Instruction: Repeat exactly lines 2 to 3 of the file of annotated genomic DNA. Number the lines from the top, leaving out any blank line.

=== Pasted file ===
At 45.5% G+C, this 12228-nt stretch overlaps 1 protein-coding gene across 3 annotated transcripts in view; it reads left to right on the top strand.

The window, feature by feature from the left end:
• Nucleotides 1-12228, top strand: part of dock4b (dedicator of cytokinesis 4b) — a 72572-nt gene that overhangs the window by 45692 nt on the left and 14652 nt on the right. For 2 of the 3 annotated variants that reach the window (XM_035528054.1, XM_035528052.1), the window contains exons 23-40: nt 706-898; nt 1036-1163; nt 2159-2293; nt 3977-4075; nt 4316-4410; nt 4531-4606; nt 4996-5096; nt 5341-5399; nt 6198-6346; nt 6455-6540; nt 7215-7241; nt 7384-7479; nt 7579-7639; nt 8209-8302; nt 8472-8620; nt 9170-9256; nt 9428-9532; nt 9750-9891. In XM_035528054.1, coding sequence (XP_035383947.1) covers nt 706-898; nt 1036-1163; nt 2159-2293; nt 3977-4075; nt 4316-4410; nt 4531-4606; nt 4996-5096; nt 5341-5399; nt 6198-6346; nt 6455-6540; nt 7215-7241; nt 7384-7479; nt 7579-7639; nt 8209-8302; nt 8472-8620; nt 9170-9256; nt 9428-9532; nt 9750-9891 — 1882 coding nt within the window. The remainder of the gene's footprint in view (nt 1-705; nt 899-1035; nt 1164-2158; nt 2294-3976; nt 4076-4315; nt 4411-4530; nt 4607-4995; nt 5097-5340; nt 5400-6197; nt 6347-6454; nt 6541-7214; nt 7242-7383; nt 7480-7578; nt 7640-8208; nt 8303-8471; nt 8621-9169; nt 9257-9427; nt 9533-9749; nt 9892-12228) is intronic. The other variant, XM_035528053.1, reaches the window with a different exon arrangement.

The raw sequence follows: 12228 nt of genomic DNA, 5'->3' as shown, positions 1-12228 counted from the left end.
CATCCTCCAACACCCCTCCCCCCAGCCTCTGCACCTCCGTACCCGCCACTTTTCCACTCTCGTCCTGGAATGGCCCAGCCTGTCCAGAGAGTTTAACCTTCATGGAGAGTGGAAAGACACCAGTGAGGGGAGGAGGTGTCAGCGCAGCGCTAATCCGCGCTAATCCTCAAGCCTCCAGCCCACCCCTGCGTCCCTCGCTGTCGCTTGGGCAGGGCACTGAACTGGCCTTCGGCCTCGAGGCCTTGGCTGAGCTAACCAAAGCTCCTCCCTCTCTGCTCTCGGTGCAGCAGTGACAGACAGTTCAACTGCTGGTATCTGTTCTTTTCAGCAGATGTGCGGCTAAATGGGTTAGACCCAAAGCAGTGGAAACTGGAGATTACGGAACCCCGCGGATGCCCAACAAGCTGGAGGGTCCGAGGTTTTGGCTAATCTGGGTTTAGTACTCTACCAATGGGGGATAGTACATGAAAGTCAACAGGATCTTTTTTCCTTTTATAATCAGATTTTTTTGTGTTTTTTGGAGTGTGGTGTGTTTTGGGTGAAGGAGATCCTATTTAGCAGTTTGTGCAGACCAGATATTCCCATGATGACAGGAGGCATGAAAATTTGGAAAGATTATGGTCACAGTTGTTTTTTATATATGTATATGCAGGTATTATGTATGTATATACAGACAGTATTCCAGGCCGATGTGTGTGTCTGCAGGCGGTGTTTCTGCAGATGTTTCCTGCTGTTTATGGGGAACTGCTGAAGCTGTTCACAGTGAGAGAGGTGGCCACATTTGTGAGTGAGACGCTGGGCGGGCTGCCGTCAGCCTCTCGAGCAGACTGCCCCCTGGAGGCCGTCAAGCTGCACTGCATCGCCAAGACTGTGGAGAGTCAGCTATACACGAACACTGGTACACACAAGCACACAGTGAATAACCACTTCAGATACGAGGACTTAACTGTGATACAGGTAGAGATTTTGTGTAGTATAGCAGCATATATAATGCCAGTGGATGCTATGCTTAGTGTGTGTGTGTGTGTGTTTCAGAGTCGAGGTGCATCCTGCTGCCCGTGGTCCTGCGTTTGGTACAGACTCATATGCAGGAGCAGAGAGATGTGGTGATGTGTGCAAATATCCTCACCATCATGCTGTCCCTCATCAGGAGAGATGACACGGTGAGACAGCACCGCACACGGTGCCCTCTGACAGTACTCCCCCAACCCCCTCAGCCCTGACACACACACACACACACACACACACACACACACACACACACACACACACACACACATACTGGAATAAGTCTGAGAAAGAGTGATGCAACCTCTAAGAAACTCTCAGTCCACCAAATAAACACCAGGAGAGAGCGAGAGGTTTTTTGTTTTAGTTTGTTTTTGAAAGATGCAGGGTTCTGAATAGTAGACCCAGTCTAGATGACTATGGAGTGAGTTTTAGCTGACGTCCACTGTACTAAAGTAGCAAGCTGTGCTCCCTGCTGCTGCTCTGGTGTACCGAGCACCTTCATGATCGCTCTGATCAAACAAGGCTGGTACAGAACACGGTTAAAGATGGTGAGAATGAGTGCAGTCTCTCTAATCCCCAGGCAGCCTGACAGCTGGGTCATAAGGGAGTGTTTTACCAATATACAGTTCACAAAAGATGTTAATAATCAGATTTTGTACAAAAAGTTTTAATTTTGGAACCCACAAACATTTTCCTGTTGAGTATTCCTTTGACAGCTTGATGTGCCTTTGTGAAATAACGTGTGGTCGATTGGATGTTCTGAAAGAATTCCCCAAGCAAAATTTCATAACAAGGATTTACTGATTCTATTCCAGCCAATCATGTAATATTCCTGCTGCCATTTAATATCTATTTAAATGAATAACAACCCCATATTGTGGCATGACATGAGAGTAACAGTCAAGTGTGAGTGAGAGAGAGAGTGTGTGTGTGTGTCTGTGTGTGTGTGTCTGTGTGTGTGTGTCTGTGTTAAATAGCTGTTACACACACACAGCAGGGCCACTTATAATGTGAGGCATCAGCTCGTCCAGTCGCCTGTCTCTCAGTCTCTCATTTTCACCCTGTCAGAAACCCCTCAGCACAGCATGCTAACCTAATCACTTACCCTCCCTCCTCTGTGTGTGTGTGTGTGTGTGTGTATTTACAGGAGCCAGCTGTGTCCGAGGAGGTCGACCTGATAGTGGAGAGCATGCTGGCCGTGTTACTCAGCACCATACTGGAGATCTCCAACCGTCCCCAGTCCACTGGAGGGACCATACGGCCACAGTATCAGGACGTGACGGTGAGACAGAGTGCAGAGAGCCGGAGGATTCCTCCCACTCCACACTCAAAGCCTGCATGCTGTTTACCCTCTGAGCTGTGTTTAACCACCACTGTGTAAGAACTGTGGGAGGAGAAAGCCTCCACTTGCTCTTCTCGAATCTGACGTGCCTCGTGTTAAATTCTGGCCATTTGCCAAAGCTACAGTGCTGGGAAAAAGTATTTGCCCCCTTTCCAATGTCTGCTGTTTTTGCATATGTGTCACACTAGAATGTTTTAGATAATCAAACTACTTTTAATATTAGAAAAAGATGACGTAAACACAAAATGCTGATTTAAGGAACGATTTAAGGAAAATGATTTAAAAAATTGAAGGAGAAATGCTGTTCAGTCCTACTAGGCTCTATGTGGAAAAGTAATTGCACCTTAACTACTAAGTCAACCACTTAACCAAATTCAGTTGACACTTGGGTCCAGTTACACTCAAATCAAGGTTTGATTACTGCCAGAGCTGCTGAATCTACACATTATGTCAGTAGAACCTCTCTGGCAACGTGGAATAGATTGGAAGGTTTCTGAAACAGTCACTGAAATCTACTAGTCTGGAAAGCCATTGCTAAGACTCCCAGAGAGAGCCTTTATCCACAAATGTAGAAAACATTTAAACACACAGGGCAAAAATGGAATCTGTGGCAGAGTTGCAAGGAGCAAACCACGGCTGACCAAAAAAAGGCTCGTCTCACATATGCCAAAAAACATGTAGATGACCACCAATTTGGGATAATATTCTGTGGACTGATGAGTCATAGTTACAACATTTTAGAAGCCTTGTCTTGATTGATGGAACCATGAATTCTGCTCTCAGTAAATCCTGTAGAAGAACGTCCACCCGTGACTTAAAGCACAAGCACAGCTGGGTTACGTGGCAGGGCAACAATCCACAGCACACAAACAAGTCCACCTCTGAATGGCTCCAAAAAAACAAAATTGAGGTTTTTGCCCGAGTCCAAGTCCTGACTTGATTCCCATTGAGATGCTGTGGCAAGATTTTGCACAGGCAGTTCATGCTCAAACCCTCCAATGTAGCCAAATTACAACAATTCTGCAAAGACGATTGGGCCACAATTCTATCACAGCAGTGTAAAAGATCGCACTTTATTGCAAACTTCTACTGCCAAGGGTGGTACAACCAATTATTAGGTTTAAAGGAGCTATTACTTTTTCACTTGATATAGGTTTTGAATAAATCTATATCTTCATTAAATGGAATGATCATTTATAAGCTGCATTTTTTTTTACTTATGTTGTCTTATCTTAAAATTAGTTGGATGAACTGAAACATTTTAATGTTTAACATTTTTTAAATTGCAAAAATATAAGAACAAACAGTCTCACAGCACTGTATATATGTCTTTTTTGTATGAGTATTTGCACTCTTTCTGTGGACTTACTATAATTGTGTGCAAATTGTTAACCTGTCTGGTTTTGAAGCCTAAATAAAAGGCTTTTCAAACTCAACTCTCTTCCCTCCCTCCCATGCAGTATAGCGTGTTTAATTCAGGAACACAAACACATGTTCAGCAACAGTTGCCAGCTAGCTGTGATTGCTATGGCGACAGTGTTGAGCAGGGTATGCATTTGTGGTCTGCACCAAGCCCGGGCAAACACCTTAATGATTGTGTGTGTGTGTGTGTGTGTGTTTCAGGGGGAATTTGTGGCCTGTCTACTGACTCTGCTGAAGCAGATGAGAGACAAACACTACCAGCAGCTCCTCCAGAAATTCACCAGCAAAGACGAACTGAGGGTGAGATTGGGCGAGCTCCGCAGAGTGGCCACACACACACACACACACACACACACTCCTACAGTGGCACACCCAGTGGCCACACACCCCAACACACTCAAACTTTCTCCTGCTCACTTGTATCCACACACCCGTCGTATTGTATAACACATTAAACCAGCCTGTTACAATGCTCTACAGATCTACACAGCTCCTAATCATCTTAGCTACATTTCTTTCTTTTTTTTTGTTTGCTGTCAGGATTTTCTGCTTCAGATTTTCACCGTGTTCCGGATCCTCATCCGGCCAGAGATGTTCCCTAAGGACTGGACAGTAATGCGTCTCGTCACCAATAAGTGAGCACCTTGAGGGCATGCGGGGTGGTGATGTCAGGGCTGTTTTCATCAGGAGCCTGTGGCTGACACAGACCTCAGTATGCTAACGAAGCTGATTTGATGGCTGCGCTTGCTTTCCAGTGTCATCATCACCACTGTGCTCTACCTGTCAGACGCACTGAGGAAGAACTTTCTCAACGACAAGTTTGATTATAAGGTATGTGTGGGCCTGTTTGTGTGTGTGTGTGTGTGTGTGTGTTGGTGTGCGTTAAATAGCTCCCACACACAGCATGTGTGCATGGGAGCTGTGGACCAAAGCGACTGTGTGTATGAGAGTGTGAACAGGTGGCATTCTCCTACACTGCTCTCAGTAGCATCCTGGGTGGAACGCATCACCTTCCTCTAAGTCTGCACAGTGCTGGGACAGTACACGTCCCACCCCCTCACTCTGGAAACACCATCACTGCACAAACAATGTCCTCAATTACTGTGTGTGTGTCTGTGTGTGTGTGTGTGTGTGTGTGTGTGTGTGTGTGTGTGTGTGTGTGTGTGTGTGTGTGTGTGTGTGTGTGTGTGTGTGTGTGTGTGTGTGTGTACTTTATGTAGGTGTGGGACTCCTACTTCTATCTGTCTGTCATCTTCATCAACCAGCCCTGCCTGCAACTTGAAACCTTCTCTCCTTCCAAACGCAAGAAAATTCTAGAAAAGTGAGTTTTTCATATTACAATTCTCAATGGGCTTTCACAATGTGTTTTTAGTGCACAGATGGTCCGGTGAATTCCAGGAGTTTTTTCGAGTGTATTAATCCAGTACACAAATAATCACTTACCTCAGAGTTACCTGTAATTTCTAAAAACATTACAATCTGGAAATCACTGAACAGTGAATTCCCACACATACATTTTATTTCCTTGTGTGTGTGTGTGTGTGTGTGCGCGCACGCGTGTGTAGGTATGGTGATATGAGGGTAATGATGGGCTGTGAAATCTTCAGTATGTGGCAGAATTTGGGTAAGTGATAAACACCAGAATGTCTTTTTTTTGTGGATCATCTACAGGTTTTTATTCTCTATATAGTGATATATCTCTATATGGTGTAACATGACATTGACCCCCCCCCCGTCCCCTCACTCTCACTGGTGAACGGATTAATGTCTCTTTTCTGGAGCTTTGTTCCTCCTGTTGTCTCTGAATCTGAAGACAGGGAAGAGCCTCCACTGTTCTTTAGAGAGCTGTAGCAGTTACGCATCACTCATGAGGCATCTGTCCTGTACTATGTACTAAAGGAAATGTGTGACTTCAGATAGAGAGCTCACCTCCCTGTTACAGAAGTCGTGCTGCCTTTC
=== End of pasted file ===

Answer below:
The window, feature by feature from the left end:
• Nucleotides 1-12228, top strand: part of dock4b (dedicator of cytokinesis 4b) — a 72572-nt gene that overhangs the window by 45692 nt on the left and 14652 nt on the right. For 2 of the 3 annotated variants that reach the window (XM_035528054.1, XM_035528052.1), the window contains exons 23-40: nt 706-898; nt 1036-1163; nt 2159-2293; nt 3977-4075; nt 4316-4410; nt 4531-4606; nt 4996-5096; nt 5341-5399; nt 6198-6346; nt 6455-6540; nt 7215-7241; nt 7384-7479; nt 7579-7639; nt 8209-8302; nt 8472-8620; nt 9170-9256; nt 9428-9532; nt 9750-9891. In XM_035528054.1, coding sequence (XP_035383947.1) covers nt 706-898; nt 1036-1163; nt 2159-2293; nt 3977-4075; nt 4316-4410; nt 4531-4606; nt 4996-5096; nt 5341-5399; nt 6198-6346; nt 6455-6540; nt 7215-7241; nt 7384-7479; nt 7579-7639; nt 8209-8302; nt 8472-8620; nt 9170-9256; nt 9428-9532; nt 9750-9891 — 1882 coding nt within the window. The remainder of the gene's footprint in view (nt 1-705; nt 899-1035; nt 1164-2158; nt 2294-3976; nt 4076-4315; nt 4411-4530; nt 4607-4995; nt 5097-5340; nt 5400-6197; nt 6347-6454; nt 6541-7214; nt 7242-7383; nt 7480-7578; nt 7640-8208; nt 8303-8471; nt 8621-9169; nt 9257-9427; nt 9533-9749; nt 9892-12228) is intronic. The other variant, XM_035528053.1, reaches the window with a different exon arrangement.